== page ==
Artisan Bread in 5 Minutes a Day
So, this is a great bread cookbook for its simplicity. This basic bread recipe (a boule) is delicious, and, compared to other breads, is very hands off! Instead, you just need time.
3 cups lukewarm water
1.5 tbsp yeast
1.5 tbsp kosher salt
6.5 c flour, measured by the scoop and sweep method
1 tsp dried thyme
0.5 tsp dried rosemary
Preparing the dough:
Add the yeast and salt to a very very large bowl. Add the water. Then add all the flour at once. Mix it in with a spoon until everything is uniformly moist. This will be a very wet dough - do not knead!
Cover with a lid that is not airtight and let rise at room temperature for about 2 to 4 hours, until it has doubled and started deflating. You can use the dough as is, but refrigerated dough is easier to work with. Place remaining dough in the refrigerator. The dough will keep up to 14 days, developing a bit more of a sourdough flavor as it ages.
On baking day:
Cloak and shape the loaf by cutting off a grapefruit sized piece of dough. Hold the mass of dough in your hands and sprinkle with flour to keep it from sticking. Gently stretch the surface of the dough around the ball, tucking the end under. Repeat while rotating the ball a quarter turn each time. This should take no more than 30 to 60 seconds. You do not need to knead the dough!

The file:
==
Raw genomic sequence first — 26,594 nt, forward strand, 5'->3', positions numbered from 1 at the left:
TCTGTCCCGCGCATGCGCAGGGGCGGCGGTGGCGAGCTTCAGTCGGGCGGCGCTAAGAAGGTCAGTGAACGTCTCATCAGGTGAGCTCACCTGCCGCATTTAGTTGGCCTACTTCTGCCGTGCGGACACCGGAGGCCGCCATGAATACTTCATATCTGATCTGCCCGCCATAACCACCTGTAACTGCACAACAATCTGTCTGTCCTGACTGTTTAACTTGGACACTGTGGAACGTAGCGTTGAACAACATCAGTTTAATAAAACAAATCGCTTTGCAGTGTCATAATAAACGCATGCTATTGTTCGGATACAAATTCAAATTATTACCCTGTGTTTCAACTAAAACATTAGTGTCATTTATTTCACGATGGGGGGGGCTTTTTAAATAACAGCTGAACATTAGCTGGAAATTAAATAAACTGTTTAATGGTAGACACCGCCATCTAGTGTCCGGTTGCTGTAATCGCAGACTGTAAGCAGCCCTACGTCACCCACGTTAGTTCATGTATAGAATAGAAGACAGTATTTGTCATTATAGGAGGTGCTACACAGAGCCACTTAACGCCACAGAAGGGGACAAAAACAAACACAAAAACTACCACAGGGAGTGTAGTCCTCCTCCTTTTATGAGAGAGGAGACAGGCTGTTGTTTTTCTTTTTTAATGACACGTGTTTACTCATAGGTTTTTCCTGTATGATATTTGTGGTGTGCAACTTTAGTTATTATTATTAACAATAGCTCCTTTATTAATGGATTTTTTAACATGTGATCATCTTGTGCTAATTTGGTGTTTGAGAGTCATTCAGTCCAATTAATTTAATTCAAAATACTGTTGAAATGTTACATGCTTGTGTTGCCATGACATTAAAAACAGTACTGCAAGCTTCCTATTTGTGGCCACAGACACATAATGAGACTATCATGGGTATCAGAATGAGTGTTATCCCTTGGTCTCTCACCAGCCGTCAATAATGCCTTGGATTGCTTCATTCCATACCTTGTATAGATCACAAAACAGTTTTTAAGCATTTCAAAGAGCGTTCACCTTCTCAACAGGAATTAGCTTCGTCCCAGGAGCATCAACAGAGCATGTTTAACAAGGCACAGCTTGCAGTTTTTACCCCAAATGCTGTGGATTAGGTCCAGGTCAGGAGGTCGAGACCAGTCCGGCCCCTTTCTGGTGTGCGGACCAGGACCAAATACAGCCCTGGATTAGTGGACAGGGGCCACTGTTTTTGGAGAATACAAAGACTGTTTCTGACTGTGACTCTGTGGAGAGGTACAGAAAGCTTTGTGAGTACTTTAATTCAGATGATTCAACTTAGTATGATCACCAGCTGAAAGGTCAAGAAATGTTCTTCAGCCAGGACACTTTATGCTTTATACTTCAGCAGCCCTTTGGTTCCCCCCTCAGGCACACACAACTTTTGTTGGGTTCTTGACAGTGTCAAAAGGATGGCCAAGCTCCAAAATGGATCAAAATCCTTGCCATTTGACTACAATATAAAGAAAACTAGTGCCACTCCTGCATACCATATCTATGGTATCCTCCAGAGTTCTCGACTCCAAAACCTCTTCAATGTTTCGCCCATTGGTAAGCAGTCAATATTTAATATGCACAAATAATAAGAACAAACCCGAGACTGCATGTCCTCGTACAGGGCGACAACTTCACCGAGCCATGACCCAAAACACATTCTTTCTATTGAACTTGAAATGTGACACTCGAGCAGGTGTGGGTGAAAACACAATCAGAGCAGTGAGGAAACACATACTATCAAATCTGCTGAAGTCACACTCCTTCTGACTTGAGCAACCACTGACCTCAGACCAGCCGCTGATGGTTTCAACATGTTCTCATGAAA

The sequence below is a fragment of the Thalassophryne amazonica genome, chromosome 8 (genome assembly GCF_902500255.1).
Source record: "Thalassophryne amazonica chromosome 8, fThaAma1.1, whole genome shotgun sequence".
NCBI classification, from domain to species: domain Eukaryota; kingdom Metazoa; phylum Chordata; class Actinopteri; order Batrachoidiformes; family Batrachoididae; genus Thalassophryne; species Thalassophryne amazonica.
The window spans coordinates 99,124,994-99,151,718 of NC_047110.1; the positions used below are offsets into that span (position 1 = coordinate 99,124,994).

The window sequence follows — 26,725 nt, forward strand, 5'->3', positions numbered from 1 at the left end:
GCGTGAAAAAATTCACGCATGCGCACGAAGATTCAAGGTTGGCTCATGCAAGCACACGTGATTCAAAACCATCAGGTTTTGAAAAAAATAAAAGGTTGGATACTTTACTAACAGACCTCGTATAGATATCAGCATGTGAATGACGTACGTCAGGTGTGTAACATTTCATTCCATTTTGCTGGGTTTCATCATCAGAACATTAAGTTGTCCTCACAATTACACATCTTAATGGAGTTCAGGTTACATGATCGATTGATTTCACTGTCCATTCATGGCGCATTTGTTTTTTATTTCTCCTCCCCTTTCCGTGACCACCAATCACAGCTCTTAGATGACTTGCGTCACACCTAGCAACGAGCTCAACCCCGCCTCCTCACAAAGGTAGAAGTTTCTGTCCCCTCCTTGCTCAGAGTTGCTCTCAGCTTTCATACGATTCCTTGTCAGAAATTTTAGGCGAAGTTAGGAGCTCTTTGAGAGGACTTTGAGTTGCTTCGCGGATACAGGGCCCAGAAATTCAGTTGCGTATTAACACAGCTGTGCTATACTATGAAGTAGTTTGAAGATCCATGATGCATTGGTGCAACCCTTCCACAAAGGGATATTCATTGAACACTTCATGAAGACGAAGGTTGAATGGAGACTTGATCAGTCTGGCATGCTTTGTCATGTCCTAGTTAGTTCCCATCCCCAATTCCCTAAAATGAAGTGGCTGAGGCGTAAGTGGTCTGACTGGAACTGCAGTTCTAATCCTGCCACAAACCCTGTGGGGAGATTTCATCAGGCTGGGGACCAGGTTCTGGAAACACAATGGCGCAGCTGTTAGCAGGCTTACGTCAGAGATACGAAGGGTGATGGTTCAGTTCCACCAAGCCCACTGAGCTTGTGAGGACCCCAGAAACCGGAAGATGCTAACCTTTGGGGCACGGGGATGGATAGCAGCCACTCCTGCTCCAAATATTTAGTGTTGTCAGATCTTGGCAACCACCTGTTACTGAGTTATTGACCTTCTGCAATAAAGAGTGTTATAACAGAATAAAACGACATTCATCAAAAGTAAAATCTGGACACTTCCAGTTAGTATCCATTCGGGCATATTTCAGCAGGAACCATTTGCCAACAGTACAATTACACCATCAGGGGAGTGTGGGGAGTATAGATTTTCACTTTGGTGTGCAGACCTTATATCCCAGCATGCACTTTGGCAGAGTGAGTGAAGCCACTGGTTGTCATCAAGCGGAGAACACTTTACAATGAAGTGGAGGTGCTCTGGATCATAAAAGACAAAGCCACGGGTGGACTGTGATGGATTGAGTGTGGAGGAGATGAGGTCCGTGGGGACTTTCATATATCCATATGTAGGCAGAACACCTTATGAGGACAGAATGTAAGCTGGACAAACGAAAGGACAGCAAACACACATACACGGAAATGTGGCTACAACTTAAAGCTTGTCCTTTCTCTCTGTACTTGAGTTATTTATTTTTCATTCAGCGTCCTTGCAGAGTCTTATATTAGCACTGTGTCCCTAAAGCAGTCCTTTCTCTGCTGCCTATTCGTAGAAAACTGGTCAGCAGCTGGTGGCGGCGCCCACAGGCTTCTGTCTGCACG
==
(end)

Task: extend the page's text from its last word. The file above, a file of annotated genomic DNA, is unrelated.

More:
Let the loaf rest on a floured (and silpat-ed if desired) cookie sheet for 30ish minutes. Larger loaves need a longer rest.
Fill an 8x8 baking dish with water and place on the bottom rack of the over. Then preheat the oven to 450°F. The water will help create a nice moist environment, which contributes to a crisp crust.
When the bread is ready to bake, dust the top liberally with flour and then slash a few times with a serrated knife. (No, a non-serrated knife doesn't work as well, sadly....).
Bake the loaf for 30ish minutes, until the crust is nicely brown. The authors note that because this dough is so wet, it's hard to dry out the interior even with a very darkly browned crust. Allow the bread to cool completely to set the crumb.
While the original recipe calls for all-purpose flour, I've been using bread flour and been getting delicious results. Next I want to try adding a bit of wheat flour and seeing how that goes! He also calls for using a preheated pizza stone and a pizza peel. I've been happy with the results from just baking on a cookie sheet.